Fishability Test: Pathfinder 2005 TRS

A standout bay boat with classic pedigree.
Pathfinder 2005 TRS running shot
The 2005 TRS permits shallow-water access yet handles a chop well. Courtesy Pathfinder Boats

The Pathfinder 2005 TRS delivers true bay-boat performance in a 20-foot package that’s simple to run, maintain, trailer and store, and endowed with 16 degrees of deadrise and the desired higher freeboard to safely and comfortably navigate and fish big water. And thanks to its 13-inch draft, the boat is quite capable of cruising the shallows and stalking redfish, bonefish and permit in tailing depths.

Designed for maximum convenience and fishability, the 2005 TRS sports a clean layout that places every purposeful feature within reach. Generous storage includes a dedicated anchor locker at the bow, a capacious center compartment bookended by twin stowage lockers (with foldaway rod racks inside) on the foredeck, and midway to the console, an in-floor box deep enough for a 5-gallon bucket and cast net, an anchor buoy, fenders or other sizable gear.

Pathfinder 2005 TRS foredeck
Storage on the foredeck includes a large center compartment and twin lockers with foldaway rod racks. Courtesy Pathfinder Boats

The spacious, self-bailing cockpit and raised casting decks fore and aft translate into ample fishing room for as many as four anglers, and the standard 11-gallon aft starboard livewell, augmented by an optional forward console well of equal size, holds a live-bait supply sufficient for the lot. Vertical racks keep three rigged rods ready on each side of the center console, and horizontal racks—with tubes to protect the tips—cradle four more under the covering boards. In addition, two flush-mount rod holders on the gunwales come standard, and buyers can request two more.

Pathfinder 2005 TRS console
The console’s front hatch affords tackle storage and access to electrical connections Courtesy Pathfinder Boats

The forward console seat provides the only dedicated bow seating; however, a bow-cushion package and forward-facing backrests are available options. A pair of flip-up jump seats hide storage underneath and accommodate two crew in the rear. Both fold flush with the aft deck when it comes time to fish. A deluxe leaning post provides helm seating for the skipper and a companion, offering the alternative to stand up for the ride. It has storage under the seat, a flip-down footrest, an Engel cooler nestled at the base, a pair of cup holders in back, and three flush-mount rod holders that turn into five when the optional backrest is stashed.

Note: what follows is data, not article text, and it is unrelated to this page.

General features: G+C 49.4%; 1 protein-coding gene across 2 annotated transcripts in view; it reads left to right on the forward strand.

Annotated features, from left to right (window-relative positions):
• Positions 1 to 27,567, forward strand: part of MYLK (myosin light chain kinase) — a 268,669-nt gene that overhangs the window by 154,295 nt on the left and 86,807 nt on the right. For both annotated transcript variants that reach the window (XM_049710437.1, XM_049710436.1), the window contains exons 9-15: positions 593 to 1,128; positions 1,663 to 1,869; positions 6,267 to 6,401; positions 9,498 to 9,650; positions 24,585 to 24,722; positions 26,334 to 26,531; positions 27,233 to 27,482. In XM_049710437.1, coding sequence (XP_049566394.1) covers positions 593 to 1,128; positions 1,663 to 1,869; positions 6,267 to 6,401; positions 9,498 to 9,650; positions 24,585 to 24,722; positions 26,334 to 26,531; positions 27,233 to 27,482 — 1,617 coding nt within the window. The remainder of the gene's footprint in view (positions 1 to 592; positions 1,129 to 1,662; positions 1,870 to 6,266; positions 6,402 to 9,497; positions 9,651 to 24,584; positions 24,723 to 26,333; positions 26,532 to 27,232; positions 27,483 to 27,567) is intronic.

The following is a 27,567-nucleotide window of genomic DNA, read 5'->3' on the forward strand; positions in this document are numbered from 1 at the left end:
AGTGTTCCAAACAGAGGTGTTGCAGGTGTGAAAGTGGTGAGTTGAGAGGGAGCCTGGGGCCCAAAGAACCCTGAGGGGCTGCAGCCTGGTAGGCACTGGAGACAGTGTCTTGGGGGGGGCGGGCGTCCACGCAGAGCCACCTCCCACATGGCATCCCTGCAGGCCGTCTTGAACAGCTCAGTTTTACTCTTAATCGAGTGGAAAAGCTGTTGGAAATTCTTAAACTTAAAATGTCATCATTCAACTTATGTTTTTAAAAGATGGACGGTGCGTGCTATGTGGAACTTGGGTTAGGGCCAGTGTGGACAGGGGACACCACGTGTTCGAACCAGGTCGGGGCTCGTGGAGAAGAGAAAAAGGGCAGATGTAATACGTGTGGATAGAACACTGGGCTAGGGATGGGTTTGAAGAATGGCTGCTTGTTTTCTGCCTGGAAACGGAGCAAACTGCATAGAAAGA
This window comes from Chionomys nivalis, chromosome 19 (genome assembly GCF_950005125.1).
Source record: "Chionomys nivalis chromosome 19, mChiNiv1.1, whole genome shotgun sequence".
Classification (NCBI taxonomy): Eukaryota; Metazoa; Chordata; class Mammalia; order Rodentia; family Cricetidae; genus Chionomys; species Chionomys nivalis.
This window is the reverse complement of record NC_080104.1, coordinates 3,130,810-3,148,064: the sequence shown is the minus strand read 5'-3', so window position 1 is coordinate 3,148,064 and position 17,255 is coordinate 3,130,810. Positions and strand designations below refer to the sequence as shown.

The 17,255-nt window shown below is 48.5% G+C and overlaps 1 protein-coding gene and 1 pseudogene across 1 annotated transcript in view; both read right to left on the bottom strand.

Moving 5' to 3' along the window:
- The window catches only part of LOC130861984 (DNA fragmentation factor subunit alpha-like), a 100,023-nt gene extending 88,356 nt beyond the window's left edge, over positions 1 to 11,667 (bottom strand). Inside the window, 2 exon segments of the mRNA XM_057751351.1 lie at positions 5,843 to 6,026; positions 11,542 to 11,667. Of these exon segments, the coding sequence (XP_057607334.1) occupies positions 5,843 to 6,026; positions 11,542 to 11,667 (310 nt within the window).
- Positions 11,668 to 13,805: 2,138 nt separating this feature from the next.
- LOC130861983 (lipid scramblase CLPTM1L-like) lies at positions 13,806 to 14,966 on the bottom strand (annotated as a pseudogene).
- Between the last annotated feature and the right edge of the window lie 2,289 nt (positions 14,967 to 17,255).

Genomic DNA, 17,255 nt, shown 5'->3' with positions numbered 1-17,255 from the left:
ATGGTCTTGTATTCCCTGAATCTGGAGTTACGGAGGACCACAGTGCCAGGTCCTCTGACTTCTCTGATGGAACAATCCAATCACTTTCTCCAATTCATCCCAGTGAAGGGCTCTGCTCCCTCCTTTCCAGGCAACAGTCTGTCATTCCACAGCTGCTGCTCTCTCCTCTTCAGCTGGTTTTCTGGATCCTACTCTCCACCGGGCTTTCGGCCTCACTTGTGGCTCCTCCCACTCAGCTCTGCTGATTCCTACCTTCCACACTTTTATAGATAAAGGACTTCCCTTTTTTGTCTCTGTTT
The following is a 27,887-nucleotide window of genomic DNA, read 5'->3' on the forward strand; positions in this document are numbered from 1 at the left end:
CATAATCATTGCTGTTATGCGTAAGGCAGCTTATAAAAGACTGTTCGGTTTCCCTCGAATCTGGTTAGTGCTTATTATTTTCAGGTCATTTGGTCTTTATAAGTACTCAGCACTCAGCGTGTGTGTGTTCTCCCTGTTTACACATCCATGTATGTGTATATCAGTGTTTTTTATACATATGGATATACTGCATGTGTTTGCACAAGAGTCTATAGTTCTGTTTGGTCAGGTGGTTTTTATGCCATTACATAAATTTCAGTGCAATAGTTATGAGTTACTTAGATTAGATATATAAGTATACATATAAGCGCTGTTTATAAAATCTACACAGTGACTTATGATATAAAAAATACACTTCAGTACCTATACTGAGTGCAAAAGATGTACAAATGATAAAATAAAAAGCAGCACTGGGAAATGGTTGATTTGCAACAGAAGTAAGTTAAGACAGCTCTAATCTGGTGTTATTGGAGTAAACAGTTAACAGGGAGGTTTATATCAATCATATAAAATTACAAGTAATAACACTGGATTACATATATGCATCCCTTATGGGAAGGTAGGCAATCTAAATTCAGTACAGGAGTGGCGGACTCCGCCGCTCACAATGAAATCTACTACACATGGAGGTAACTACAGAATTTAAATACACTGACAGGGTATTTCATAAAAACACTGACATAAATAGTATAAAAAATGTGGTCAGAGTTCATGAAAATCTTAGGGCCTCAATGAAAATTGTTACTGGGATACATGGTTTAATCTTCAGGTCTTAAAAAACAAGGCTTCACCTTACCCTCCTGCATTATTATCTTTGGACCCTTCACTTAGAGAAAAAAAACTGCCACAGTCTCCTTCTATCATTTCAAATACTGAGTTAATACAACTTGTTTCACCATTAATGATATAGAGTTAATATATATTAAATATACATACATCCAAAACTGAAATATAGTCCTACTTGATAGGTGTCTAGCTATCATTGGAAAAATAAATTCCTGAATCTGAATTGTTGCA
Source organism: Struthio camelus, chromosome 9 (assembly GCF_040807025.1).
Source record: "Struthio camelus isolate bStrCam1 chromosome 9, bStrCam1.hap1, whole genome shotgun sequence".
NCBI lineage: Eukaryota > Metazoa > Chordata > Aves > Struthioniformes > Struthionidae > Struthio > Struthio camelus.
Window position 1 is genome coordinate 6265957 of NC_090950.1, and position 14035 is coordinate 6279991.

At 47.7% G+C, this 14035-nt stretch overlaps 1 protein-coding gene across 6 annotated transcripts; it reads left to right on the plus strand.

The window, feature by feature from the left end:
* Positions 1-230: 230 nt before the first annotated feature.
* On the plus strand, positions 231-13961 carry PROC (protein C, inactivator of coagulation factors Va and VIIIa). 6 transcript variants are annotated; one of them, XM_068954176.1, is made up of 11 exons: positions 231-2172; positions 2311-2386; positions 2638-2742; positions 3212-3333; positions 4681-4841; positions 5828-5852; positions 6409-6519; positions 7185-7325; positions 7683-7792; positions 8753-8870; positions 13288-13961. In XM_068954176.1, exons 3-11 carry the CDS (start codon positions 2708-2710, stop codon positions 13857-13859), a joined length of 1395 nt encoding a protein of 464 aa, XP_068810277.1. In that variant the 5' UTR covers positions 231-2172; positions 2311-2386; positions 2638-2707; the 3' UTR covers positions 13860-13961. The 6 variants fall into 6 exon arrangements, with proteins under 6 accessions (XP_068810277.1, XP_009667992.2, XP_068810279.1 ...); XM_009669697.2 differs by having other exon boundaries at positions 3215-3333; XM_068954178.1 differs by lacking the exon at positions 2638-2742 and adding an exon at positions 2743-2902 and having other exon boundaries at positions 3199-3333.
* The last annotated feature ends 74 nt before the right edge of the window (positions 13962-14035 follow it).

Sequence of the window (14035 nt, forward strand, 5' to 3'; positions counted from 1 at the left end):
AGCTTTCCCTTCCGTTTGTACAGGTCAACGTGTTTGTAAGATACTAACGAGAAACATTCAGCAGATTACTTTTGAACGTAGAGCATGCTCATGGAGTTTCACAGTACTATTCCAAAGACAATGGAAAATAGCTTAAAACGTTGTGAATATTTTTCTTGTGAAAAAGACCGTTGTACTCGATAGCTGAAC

Pathfinder 2005 TRS leaning post
The leaning post has storage under the seat, five rod holders, and a cooler at the base. Courtesy Pathfinder Boats

The standard-issue windshield and grab rail on the console fold down to enable the boat to slide comfortably under low bridges or overhanging brush. The center console also includes tackle storage, and has forward entry for easy access to electrical connections. A compass on top serves as a reliable navigation aid to back up electronics on the dash, which provides enough mounting surface for dual multifunction displays and the standard waterproof switch panel with circuit breakers. Hydraulic steering comes standard, and tilt steering and an Edson steering wheel with power knob are available upgrades.

Pathfinder 2005 TRS helm
The console accommodates dual MFDs and racks six rods. Courtesy Pathfinder Boats

A T-top, with or without an electronics box, along with a bow-mount trolling motor and a hydraulic jack plate with blinker-style switch are popular options, as are a JL stereo with four speakers, trim tabs with indicator switches, raw and freshwater washdowns, and underwater lights.


With all features and amenities surveyed, we idled out to the Intracoastal Waterway in Vero Beach, Florida, to put the Pathfinder through its paces. Whitecaps kicked up by a sustained breeze created ideal conditions to test the boat in bumpy waters, which the 20-footer negotiated with ease, running stable despite the wind and waves.

Pushed by 150 horses, the maximum power for the 2005 TRS, the bay boat proved quick and nimble. It jumped on plane in a jiffy, accelerated from zero to 30 mph in just 7.7 seconds, and reached 45.5 mph at wide-open throttle.

Yamaha F150 outboard
With an F150 throttled to 5,000 rpm, the 2005 TRS scoots safely at 40 mph in a light chop. Courtesy Yamaha

Tight turns came easily. The boat banked to port and starboard with aplomb, and executed every curve with agility. Throttling up to 5,000 rpm and trimming up the motor slightly on the straightaways let the Pathfinder ride the crests, minimizing spray and avoiding jarring landings. Even at high speed, it felt safe and under control.


After experiencing what the Pathfinder can do, we feel confident it is a solid, well-designed boat, perfect for testing the limits of inshore fishing, with occasional ventures to nearshore patch reefs and wrecks. If you’re looking for a versatile yet affordable and incredibly manageable bay model, or a growing family or the desire to expand your horizons has you itching to step up from a flats boat, give the 2005 TRS a serious look.


Length: 20′5″ Beam: 8′1″ Draft: 13″ Deadrise: 16 degrees Fuel: 51 gal. Weight: 2,421 lb. (w/ Yamaha F115) Max HP: 150 Price: $47,722 w/ Yamaha F115 Pathfinder Boats:

Test Conditions

Weather: Partly sunny Location: Vero Beach, Florida Wind: NNE 17 knots Sea State: 1- to 2-foot chop Test Load: Two adults, 20 gallons of fuel